• And we urge you, brothers, admonish the idle, encourage the fainthearted, help the weak, be patient with them all.   1 Thess 5:14 (ESV)
  • that is, that we may be mutually encouraged by each other’s faith, both yours and mine. Romans 1:12 (ESV)
  • But if anyone has the world’s goods and sees his brother in need, yet closes his heart against him, how does God’s love abide in him? 18 Little children, let us not love in word or talk but in deed and in truth. 1 John 3:17-18 (ESV)
  • So then, as we have opportunity, let us do good to everyone, and especially to those who are of the household of faith.   Gal 6:10 (ESV)

__________________

 

  1. Saints[14] by profession are bound to maintain an holy fellowship and communion in the worship of God, and in performing such other spiritual services as tend to their mutual edification; as also in relieving each other in outward things according to their several abilities, and necessities; which communion, according to the rule of the gospel[15], though especially to be exercised by them, in the relation wherein they stand, whether in families, or churches, yet, as God offereth opportunity, is to be extended to all the household of faith[16], even all those who in every place call upon the name of the Lord Jesus; nevertheless[17] their communion one with another as saints, doth not[18] take away or infringe the title or propriety which each man hath in his goods and possessions. ( Hebrews 10:24, 25;Hebrews 3:12, 13;Acts 11:29, 30;Ephesians 6:4;1 Corinthians 12:14-27;Acts 5:4;Ephesians 4:28 )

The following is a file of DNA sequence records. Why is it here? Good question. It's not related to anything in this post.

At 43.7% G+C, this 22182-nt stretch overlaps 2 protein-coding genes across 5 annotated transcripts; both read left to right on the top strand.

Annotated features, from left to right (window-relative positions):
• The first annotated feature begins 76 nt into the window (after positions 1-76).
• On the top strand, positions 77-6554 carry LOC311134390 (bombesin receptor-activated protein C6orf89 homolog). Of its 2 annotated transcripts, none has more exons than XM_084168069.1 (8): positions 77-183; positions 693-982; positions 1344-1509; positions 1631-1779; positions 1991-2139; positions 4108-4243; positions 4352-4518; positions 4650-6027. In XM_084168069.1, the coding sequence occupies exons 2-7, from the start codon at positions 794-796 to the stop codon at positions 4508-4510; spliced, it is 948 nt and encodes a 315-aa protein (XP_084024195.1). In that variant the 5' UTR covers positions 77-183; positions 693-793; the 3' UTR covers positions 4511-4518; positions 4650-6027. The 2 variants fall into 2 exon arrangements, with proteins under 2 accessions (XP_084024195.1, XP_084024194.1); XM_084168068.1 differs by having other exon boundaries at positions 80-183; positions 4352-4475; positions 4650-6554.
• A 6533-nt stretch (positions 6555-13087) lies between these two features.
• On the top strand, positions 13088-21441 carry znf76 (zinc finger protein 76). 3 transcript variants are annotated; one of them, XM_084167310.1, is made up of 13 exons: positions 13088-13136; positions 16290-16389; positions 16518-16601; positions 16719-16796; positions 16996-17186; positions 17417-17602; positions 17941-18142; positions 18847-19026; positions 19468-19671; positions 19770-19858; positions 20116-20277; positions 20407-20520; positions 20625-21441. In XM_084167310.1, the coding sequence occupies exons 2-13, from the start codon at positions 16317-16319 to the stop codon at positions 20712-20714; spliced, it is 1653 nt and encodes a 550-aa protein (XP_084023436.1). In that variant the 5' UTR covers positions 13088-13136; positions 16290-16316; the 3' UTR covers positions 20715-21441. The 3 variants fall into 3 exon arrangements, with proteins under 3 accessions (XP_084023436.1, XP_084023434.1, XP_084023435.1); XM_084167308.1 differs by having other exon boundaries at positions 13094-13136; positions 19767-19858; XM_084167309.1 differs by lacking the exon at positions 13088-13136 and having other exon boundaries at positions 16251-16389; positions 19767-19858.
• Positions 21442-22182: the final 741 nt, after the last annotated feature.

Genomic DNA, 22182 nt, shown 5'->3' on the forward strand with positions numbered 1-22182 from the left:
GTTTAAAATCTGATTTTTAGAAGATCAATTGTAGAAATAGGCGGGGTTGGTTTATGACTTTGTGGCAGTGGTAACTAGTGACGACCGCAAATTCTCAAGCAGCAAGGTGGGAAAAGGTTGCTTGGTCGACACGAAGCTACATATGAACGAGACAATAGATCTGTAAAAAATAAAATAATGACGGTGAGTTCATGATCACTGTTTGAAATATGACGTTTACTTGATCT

Saints by profession are bound to maintain an holy fellowship and communion in the worship of God, and in performing such other spiritual services as tend to their mutual edification;

 

Saints by profession

  • “The Confession is dealing with the more formal expression of this communion in the visible church.[19]   Samuel Waldron

Remember the qualifications for the visible saint and church in chapter 26, section 2:

 

All persons throughout the world, professing the faith of the gospel, and obedience unto God by Christ according unto it, not destroying their own profession by any errors everting the foundation, or unholiness of conversation, are and may be called visible saints;

  • And let us consider how to stir up one another to love and good works, 25 not neglecting to meet together, as is the habit of some, but encouraging one another, and all the more as you see the Day drawing near. Heb 10:24-25 (ESV)

 

as also in relieving each other in outward things according to their several abilities, and necessities;

According to our abilities we should meet the needs of the professing saints.